Chinese Investors Sue SLS Las Vegas
A group of investors from China is suing backers of the SLS Las Vegas, claiming the North Strip resort hasn’t turned a profit since opening in 2014 and is on the ‘’verge of bankruptcy’’.
The suit was filed in Los Angeles County Superior Court as a class action on behalf of sixty individuals who claim the SLS’ financial woes and pending sale to San Francisco-based Meruelo Group have jeopardized the roughly $400 million they poured into the resort’s creation and the U.S. citizenship they expected in return under the federal government’s EB-5 Pilot Program.
The EB-5 program provides permanent residency to foreign citizens and the potential for citizenship if they invest at least $500,000 in large-scale “at-risk’’ projects that create jobs. In the case of the SLS, each of the Chinese nationals committed to a five-year loan at 0.5 percent interest plus a $45,000 administration fee and an annual management fee.
The funds were invested in the form of loans in two tranches, one in 2013, one in 2014, to Stockbridge Capital Group and sbe Entertainment, the joint venture that converted the old Sahara Hotel into the SLS. Stockbridge, which has been pumping money into the SLS to keep it afloat, reached an agreement earlier this year to turn the struggling resort over to Meruelo, owners of the Grand Sierra Resort in Reno, Nev.
In the meantime, the Chinese nationals have yet to receive their green cards, according to the suit, and they’re concerned they may lose both their investment and their chance for citizenship if they don’t agree to new terms proposed by Meruelo and the SLS goes bust as a result.
Their loans come due in 2018 and 2019, but Meruelo wants to postpone that to 2023, according to the suit, and rather than receive their money back plus interest the plaintiffs would be repaid with 14 percent of the resort’s equity value.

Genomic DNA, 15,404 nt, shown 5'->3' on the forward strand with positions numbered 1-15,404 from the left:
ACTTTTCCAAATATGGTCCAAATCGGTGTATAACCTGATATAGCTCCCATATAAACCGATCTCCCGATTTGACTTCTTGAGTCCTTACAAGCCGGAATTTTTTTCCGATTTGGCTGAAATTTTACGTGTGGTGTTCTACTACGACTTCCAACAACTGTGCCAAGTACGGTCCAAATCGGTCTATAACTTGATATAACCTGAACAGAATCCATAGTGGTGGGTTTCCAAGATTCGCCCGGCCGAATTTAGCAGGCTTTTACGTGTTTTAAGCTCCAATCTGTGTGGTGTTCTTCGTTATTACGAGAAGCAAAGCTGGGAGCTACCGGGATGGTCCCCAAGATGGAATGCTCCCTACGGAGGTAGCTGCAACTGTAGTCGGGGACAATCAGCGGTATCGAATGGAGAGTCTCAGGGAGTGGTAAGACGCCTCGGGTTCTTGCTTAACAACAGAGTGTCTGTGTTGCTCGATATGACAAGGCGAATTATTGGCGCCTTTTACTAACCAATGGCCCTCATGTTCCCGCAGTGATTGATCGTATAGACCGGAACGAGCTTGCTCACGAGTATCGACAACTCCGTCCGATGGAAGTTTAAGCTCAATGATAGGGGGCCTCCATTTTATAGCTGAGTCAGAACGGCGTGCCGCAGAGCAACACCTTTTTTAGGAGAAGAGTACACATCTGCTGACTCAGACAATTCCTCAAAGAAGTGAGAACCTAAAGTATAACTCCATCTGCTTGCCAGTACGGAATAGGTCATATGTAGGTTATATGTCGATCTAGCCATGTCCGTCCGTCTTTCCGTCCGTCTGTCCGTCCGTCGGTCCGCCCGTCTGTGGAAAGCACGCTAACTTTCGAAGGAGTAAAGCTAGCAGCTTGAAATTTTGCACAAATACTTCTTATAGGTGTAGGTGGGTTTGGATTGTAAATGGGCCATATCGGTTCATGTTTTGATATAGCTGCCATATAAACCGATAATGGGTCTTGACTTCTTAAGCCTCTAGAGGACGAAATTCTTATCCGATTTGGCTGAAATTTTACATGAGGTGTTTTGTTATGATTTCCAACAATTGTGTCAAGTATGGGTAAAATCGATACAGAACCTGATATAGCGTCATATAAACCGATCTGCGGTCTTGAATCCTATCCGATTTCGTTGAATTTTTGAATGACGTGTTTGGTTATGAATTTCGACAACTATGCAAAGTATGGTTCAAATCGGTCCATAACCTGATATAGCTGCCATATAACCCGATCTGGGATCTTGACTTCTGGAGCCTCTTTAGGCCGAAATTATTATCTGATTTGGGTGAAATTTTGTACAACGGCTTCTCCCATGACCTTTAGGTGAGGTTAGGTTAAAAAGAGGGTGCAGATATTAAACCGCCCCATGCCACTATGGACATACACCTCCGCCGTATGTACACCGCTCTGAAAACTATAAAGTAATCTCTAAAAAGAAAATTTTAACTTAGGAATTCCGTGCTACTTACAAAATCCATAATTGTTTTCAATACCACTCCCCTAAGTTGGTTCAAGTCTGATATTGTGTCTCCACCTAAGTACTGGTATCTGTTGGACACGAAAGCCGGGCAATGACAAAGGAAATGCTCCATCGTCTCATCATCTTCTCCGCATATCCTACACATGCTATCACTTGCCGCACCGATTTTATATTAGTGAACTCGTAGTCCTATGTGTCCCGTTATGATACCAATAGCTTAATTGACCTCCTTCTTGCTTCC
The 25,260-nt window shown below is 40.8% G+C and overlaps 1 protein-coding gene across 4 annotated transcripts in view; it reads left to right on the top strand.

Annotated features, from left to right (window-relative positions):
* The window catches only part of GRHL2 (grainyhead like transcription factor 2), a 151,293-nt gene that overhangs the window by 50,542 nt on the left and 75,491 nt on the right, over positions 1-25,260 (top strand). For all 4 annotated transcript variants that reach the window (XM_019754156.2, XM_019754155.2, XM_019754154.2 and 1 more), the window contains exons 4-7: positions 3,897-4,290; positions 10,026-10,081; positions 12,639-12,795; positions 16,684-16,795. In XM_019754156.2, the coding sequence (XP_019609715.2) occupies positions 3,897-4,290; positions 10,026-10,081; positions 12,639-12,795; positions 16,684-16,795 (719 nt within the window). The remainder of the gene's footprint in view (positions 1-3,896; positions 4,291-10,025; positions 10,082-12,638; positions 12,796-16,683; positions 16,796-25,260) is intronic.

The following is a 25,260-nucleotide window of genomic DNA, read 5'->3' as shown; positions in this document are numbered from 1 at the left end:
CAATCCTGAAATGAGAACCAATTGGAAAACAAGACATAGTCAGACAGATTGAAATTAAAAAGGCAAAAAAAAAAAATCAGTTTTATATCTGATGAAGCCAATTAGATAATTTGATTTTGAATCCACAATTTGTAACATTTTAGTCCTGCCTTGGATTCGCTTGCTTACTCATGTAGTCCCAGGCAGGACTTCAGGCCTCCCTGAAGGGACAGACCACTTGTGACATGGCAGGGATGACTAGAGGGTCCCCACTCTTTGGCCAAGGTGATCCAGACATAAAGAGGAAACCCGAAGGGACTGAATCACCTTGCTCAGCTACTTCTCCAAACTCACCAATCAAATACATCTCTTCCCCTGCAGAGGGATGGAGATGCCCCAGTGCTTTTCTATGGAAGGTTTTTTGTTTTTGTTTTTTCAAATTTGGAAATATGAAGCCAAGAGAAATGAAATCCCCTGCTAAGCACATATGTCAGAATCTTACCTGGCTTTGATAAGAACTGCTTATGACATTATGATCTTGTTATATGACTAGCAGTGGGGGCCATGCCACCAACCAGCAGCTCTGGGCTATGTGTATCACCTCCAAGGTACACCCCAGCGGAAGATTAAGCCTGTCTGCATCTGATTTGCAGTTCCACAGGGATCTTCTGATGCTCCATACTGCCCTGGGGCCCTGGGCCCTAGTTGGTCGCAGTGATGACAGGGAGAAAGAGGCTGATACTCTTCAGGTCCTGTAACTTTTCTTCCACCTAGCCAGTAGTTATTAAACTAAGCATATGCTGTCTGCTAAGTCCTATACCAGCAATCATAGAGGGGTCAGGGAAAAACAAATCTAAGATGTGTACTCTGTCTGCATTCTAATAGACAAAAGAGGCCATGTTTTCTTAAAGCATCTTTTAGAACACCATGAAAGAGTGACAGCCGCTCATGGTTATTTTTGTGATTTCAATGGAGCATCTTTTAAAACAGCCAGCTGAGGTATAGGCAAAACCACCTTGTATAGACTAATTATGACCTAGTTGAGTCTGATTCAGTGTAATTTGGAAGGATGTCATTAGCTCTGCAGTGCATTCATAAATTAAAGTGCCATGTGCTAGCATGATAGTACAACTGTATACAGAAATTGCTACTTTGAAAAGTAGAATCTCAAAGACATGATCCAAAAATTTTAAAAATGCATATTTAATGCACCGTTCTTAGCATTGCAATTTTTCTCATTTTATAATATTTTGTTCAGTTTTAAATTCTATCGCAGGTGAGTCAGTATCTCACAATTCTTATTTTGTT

“We either consent to the sale to Meruelo or the company will file bankruptcy―that is what we are being told verbatim,” said Jeffrey Bell, an attorney representing the group.
Moreover, the suit claims, the new deal will result in a “material change” in the structure of the business, which is not permitted by EB-5 rules.
“The plaintiffs’ investment will be completely wiped out and many of the plaintiffs will not be able to get their permanent green cards.”
They’re seeking $255 million in damages plus attorney fees and other costs from Stockbridge, sbe Entertainment, Meruelo and three entities involved in brokering and managing the loans: California-based American Dream Fund, China-based Henry Global Consulting and Celena Asset Management, based in Hong Kong.
Meruelo characterized the suit as “without merit” in a response obtained by the Las Vegas Review-Journal and said it “does not expect the litigation will deter the sale, and it does not in any way anticipate a bankruptcy filing.”
Greg Garman, a lawyer for American Dream Fund, likewise blasted the action as “baseless” and said the plaintiffs knew there was risk involved.
”It was completely unforeseeable that the North Strip would fall apart as it did.”
Garman added that they should be supporting the Meruelo deal as the best way to avoid an SLS bankruptcy and thereby ensure they get their green cards as well as some money back.
”We are optimistic that Meruelo has the track record to turn around this property,” he said.